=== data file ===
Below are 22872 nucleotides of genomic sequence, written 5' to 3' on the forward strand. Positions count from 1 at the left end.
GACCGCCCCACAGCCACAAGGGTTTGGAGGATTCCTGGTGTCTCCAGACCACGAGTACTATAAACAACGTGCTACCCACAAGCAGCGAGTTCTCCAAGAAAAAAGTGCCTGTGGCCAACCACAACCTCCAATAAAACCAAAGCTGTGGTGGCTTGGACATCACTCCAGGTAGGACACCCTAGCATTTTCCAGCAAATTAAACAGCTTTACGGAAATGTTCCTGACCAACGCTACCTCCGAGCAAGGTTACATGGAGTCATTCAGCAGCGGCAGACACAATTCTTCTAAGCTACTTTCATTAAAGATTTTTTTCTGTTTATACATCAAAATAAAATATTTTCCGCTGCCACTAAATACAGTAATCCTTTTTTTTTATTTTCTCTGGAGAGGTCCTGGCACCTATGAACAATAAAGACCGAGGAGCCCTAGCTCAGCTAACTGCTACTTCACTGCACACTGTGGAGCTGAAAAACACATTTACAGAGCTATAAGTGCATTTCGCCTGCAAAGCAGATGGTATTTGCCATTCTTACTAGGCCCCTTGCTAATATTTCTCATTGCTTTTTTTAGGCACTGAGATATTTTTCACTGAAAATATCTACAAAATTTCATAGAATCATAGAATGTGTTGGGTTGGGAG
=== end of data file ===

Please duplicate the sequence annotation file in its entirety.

Below are 22872 nucleotides of genomic sequence, written 5' to 3' on the forward strand. Positions count from 1 at the left end.
GACCGCCCCACAGCCACAAGGGTTTGGAGGATTCCTGGTGTCTCCAGACCACGAGTACTATAAACAACGTGCTACCCACAAGCAGCGAGTTCTCCAAGAAAAAAGTGCCTGTGGCCAACCACAACCTCCAATAAAACCAAAGCTGTGGTGGCTTGGACATCACTCCAGGTAGGACACCCTAGCATTTTCCAGCAAATTAAACAGCTTTACGGAAATGTTCCTGACCAACGCTACCTCCGAGCAAGGTTACATGGAGTCATTCAGCAGCGGCAGACACAATTCTTCTAAGCTACTTTCATTAAAGATTTTTTTCTGTTTATACATCAAAATAAAATATTTTCCGCTGCCACTAAATACAGTAATCCTTTTTTTTTATTTTCTCTGGAGAGGTCCTGGCACCTATGAACAATAAAGACCGAGGAGCCCTAGCTCAGCTAACTGCTACTTCACTGCACACTGTGGAGCTGAAAAACACATTTACAGAGCTATAAGTGCATTTCGCCTGCAAAGCAGATGGTATTTGCCATTCTTACTAGGCCCCTTGCTAATATTTCTCATTGCTTTTTTTAGGCACTGAGATATTTTTCACTGAAAATATCTACAAAATTTCATAGAATCATAGAATGTGTTGGGTTGGGAG